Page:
1km to go and I’m sat 15th wheel, 300m to go were into the top ten, 100m to go were in 6th and gaining places, 50m to go I glance up and see the 2 riders in front of me lock bars. This is where the inevitable kicked in, I knew I was going down and when I did it hit hard. Hitting the deck at 65kph I landed literally on the line which was another kick in the teeth, 1m further and may still have been placed in the top ten. Still in shock, I was straight in the ambulance and thus began the long wait in a French hospital. Waiting around for close to 7 hours with nothing but my GCSE French to get me by was just as painful as the injury I had sustained. Finally I got seen by the doctor and initially the doctor said I had a small fracture in my left hand, gave me a brace, told me to wear it for 10 days and off I went.
A week went by, my hand was still a little painful but I felt as though it was getting stronger every day. I went for a check up with a local Belgian doctor and he swiftly pointed me back to the hospital saying to my horror, I had a broken scaphoid. At least 3 weeks in a full cast it was, at this point I was pretty down about things but after a chat with my coach at TrainSharp we made a new plan for my comeback. Facing 3 weeks purely on the trainer was a daunting prospect, however inspired by recent pro riders such as Matt Hayman and Steve Cummings who have come back stronger from weeks on the trainer, I was inspired and motivated to give it a crack. Once I got into the routine I started to relish the fact of double days on the turbo and grinding away hitting the numbers, the 3 weeks seemed to fly by. I had a full on pain cave set up in the barn of where. Everything I needed to make it more bearable. I was soon back in for a check up and with the heart rate beating higher than in a race I was thankfully given the all clear to get the cast off last week.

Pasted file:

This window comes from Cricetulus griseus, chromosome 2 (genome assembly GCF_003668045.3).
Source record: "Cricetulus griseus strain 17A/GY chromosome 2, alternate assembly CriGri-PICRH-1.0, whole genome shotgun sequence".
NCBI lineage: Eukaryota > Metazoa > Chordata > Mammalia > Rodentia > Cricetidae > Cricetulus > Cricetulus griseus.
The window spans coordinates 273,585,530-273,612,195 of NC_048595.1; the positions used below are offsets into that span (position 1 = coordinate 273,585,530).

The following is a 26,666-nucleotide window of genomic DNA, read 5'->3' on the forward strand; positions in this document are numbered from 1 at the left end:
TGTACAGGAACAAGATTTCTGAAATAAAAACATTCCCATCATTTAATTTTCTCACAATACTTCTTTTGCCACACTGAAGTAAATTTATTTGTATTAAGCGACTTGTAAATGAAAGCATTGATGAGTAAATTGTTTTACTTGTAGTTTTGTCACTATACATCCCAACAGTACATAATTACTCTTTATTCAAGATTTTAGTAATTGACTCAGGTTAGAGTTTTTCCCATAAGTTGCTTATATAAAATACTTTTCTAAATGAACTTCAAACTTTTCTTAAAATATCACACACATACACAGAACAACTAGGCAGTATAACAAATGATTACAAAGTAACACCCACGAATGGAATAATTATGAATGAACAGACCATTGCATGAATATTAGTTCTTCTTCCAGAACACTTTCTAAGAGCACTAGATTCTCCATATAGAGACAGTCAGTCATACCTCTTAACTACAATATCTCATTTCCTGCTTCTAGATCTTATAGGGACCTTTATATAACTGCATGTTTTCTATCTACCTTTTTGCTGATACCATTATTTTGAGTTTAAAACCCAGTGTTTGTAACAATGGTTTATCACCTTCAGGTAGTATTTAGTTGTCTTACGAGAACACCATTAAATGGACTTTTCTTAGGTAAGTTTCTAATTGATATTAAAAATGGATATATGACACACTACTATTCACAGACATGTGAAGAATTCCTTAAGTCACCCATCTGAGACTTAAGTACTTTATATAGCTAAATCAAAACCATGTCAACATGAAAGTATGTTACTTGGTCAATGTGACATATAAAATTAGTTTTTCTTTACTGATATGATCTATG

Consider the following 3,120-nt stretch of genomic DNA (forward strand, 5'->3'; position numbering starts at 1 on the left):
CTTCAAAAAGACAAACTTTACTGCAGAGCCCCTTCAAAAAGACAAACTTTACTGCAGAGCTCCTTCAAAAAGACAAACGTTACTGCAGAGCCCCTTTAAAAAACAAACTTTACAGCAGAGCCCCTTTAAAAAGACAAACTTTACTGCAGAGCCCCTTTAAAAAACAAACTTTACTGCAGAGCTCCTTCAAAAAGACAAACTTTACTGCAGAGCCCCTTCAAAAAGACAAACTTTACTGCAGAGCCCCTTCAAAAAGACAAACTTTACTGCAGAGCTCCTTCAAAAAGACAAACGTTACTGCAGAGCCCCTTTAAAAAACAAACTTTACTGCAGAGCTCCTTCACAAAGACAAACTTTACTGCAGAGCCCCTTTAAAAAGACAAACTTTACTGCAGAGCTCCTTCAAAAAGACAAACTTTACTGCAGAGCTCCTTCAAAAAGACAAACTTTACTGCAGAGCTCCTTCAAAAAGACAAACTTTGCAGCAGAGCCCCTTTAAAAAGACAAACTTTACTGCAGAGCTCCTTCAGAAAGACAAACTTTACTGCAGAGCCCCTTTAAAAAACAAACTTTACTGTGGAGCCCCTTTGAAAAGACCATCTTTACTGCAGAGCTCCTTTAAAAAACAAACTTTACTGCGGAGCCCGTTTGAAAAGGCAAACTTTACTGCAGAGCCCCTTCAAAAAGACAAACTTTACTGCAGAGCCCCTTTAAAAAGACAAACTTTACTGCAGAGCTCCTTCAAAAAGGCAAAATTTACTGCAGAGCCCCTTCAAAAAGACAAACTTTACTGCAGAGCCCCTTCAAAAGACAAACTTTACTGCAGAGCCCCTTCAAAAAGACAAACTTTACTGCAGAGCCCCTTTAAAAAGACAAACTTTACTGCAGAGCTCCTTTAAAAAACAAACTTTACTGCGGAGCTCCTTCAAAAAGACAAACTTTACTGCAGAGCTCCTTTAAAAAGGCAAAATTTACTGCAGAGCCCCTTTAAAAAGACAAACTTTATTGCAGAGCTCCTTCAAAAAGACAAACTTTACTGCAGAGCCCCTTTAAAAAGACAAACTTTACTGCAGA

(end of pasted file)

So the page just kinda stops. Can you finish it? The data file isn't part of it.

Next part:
5 weeks later and I was on the start line again, my first race back was last Friday in Geel and I was happy enough to get 5th in my comeback. The weeks of efforts on the trainer have been swiftly rewarded as the following week was the big local race in Hulshout, GP Schaal Marcel Indeku. After being in the break of 20 for the whole race, me and a rider from the Differdange UCI team attacked the break with 20km remaining and were joined by a fellow teammate. I came across the line in 3rd place from 155 starters but was left a little disappointed as the legs warranted better. I didn’t have to wait long for the next race in Borgloon, just a day in between.
I knew the legs were good from Friday and the course suited me a lot better with a long ‘climb’ up the finish. We would do 20 ‘ronde’ equating to 145km. A lot of attacks were thrown in the early stages but the peleton was proving difficult to get away from. Eventually I got away in a group of 7 and we bridged across to the leading group of 8 with 4 laps to go. Having done a lot of work earlier in the race I thought I’d used quite a lot of energy. I tried to conserve as much as possible for the remaining laps. Coming up the climb to start the last lap I attacked to try and draw a smaller group clear; however it was all neutralised and looked to be a 15 up sprint. With around 2km to go a couple riders slipped away and I decided to jump across shortly after, I got onto the back of them just at the bottom of the long 1.5km drag to the finish. For the sprint, I knew I had to wait as long as possible, I was sat 3rd wheel and then with 150m to go I launched my sprint. I daren’t look round or celebrate until I crossed the line but when I crossed the line the realisation that I won hit!
Cycling is full of ups and downs, the past week and a half of positive results has definitely made those long hours on the trainer worthwhile. Thanks to the Dave Rayner Fund for the continued support.